Soils Classification of soils follows The Canadian System of Soil Classification (Agriculture Canada Expert Committee on Soil Survey 1987). The distribution of soil types is based on Soil Landscapes of Canada map series (Shields et al. 1991) supplemented by local information sources where they exist.
Wildlife Local expert knowledge and published national references related to the distribution of wildlife and fish species were used. The references include: The Mammals of Canada (Banfield 1974); The Birds of Canada (Godfrey 1966); and Freshwater Fishes of Canada (Scott and Crossman 1973).
Population and Land Use Values are drawn directly from 1991 Census of Canada data recompiled on an ecoregion map polygon basis by Statistics Canada for State of the Environment Directorate, Environment Canada. Values are reported rounded to the nearest 100 where populations are <1 000 000, and rounded to the nearest 1000 where populations are >1 000 000. Values for agriculture are given as a percent of the ecoregion. Local expert knowledge was used to describe land use.
Table 1 Definitions and examples of criteria used for the highest levels of the Canada Committee on Ecological Land Classification system (adapted fromIronside 1991)
Definitions for the Levels of Generalization
|an area of the earth's surface representative of large and very generalized ecological units characterized by interactive and adjusting abiotic and biotic factors.|
|a part of a province characterized by distinctive regional ecological factors, including climatic, physiography, vegetation, soil, water, fauna, and land use.|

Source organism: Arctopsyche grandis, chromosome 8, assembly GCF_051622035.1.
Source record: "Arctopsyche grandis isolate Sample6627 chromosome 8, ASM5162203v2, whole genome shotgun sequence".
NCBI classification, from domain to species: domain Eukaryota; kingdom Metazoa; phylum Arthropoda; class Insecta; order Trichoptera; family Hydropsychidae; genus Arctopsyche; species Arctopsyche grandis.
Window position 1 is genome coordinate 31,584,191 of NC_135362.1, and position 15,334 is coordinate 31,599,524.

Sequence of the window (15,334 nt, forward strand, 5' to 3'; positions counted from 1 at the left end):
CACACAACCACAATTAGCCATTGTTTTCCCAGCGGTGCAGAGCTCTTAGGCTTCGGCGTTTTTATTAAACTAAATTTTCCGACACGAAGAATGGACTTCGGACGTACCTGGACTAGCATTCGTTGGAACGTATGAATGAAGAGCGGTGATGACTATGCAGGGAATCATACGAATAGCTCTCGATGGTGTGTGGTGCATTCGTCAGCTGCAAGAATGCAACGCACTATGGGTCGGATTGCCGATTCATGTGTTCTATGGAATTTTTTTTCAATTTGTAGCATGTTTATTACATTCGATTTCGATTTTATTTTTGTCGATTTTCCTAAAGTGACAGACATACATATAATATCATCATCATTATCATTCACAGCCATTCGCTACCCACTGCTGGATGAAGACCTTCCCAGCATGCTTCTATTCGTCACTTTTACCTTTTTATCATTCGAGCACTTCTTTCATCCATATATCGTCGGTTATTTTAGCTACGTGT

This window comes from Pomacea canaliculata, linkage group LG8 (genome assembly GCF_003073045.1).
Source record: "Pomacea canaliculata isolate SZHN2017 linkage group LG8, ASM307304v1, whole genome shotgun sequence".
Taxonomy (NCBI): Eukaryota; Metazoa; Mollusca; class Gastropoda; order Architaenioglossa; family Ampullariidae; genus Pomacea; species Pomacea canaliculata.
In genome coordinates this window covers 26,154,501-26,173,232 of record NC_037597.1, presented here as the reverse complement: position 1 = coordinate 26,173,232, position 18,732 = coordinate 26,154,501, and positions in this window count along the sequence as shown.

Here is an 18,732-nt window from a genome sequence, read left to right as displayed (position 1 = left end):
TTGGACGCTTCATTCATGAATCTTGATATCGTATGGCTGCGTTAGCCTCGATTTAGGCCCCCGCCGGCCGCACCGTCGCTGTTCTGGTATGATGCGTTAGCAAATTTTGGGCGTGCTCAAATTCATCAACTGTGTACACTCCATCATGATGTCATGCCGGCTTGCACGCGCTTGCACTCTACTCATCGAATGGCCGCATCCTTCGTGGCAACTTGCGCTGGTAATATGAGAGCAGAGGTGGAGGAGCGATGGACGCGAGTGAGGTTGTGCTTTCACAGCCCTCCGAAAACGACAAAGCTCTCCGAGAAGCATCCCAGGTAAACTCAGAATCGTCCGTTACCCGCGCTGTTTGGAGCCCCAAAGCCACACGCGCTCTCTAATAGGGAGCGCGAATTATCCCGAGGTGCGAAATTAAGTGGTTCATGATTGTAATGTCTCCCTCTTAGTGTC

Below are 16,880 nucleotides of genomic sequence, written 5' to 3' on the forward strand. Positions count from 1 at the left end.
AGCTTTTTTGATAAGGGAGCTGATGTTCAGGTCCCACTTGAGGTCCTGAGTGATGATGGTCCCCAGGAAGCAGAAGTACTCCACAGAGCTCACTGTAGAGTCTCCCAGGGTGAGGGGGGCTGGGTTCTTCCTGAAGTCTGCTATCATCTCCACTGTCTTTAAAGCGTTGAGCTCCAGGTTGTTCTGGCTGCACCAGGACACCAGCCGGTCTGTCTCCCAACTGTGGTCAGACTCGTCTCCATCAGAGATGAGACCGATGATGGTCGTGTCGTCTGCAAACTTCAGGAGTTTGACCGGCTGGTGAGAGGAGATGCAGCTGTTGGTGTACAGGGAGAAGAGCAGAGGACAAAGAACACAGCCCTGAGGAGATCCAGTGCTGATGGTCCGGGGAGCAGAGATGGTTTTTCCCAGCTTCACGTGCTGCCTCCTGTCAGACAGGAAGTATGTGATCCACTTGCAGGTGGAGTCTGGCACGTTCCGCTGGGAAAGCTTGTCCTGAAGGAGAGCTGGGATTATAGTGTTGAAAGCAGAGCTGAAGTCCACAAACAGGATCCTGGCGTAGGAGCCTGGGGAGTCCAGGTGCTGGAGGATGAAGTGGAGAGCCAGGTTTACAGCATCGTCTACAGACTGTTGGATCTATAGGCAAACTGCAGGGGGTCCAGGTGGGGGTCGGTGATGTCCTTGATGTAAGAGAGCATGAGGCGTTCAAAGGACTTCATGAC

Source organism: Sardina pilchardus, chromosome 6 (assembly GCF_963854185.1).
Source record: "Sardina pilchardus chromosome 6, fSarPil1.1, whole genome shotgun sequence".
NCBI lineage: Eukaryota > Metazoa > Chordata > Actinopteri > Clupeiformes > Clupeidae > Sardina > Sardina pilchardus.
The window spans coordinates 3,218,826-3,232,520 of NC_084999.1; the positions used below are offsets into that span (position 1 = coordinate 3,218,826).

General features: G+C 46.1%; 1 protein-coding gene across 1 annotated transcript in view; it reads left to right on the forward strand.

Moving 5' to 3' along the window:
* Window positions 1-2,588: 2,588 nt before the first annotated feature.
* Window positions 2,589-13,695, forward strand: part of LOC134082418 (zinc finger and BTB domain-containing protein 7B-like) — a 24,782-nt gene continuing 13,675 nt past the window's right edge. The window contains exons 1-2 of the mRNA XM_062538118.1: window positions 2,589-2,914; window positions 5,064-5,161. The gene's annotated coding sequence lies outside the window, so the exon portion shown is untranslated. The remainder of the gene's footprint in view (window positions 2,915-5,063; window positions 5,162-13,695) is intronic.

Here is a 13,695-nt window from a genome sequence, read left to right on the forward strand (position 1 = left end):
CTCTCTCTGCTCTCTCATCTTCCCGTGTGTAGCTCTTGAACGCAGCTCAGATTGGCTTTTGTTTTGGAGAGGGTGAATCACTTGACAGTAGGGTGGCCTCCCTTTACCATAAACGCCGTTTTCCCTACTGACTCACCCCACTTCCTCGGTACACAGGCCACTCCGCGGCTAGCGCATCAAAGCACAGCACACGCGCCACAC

|a part of an ecoregion characterized by distinctive assemblages of relief, geology, landforms and soils, vegetation, water, fauna, and land use.|
Level of Generalization /
|Physiographic or macro landforms||Soil order group(s)||Broad physiognomic types||Macro|
1:5 M to 1:2 M
|Large-order landforms or assemblages of regional landforms||Great groups or associations thereof||Plant regions or assemblages thereof||Meso or small order macro|
1:3 M to 1:1 M
|Regional landforms or assemblages thereof||Subgroups or associations thereof||Plant districts or assemblages thereof||Meso or large order micro|
* Map scales should not be taken too restrictively, as they vary with settings and objectives. (M = million).
** Terminology according to Agriculture Canada Expert Committee on Soil Survey (1987).
Table 2 A list of descriptive attributes contained in the database for each level of the framework
|Ecoregion|| parent ecozone|
mean annual temperature
mean winter temperature
mean summer temperature
mean annual precipitation
Ecoregions Working Group 1989
Atmospheric Environment Service 1993
Census of Canada 1991
|Ecodistrict|| parent ecoregion|
Soil Landscapes of Canada 1995a,1995b*
Natural Resources Canada 1995
* The Soil Landscapes of Canada maps (1:1 million scale) and data are part of the Canadian Soil Information System (CanSIS).